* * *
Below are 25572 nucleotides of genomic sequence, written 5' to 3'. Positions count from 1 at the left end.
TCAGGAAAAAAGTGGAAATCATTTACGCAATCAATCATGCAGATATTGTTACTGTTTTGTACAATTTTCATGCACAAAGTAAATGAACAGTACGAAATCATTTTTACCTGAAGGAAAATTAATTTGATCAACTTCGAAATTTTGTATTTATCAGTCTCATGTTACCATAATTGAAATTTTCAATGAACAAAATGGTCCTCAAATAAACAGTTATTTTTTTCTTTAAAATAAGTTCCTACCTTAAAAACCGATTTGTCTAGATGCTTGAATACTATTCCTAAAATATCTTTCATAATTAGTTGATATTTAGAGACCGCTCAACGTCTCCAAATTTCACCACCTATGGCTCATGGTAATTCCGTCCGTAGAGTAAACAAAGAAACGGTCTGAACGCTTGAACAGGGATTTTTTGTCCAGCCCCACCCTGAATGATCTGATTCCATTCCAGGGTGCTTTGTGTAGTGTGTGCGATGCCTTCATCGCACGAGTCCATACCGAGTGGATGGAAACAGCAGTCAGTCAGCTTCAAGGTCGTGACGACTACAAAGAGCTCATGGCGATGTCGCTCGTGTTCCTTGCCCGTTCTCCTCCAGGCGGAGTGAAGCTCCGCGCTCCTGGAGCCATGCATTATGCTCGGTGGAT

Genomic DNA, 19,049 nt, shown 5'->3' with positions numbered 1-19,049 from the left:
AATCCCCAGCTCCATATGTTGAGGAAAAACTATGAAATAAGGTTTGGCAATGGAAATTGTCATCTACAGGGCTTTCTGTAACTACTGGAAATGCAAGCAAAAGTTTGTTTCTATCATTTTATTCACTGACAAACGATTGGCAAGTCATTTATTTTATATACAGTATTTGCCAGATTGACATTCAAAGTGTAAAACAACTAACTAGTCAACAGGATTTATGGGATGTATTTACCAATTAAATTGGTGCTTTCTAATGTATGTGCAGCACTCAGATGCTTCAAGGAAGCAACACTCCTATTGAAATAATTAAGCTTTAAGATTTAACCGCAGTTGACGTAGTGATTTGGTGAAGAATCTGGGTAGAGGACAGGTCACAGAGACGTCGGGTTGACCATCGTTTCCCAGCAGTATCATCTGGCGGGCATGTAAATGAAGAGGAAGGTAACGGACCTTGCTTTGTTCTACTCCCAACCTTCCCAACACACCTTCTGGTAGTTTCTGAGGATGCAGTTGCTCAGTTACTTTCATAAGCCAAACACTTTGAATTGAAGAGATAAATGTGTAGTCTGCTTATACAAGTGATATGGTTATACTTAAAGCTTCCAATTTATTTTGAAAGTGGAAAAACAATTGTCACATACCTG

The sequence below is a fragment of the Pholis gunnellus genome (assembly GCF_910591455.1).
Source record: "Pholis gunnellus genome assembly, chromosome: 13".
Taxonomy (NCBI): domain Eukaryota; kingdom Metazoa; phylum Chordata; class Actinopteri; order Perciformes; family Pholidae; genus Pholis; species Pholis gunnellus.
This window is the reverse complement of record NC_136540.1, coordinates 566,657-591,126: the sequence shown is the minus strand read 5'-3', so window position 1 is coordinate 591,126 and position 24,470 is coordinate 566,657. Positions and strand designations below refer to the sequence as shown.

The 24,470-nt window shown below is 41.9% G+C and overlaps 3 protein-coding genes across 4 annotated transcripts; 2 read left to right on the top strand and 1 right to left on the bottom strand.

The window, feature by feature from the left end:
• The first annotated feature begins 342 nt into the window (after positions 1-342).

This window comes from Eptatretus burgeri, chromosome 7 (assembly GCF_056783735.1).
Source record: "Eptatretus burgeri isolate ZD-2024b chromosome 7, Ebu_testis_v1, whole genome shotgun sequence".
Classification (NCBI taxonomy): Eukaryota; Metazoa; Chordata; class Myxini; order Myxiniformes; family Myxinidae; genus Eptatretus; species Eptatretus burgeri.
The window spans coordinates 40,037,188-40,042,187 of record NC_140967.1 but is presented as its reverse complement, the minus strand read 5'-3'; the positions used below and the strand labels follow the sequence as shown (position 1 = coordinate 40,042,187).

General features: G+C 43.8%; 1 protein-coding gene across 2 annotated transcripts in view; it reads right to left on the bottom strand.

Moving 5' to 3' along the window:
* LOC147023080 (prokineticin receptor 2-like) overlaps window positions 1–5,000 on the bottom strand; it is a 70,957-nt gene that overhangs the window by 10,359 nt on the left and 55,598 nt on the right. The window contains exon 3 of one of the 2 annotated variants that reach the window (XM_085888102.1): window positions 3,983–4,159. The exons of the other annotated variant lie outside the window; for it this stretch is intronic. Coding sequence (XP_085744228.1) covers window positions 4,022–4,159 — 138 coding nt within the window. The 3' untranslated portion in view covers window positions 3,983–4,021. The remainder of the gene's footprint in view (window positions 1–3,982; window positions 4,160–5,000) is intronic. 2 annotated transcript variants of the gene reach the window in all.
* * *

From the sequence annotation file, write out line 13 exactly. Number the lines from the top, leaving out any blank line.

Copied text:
Source record: "Eptatretus burgeri isolate ZD-2024b chromosome 7, Ebu_testis_v1, whole genome shotgun sequence".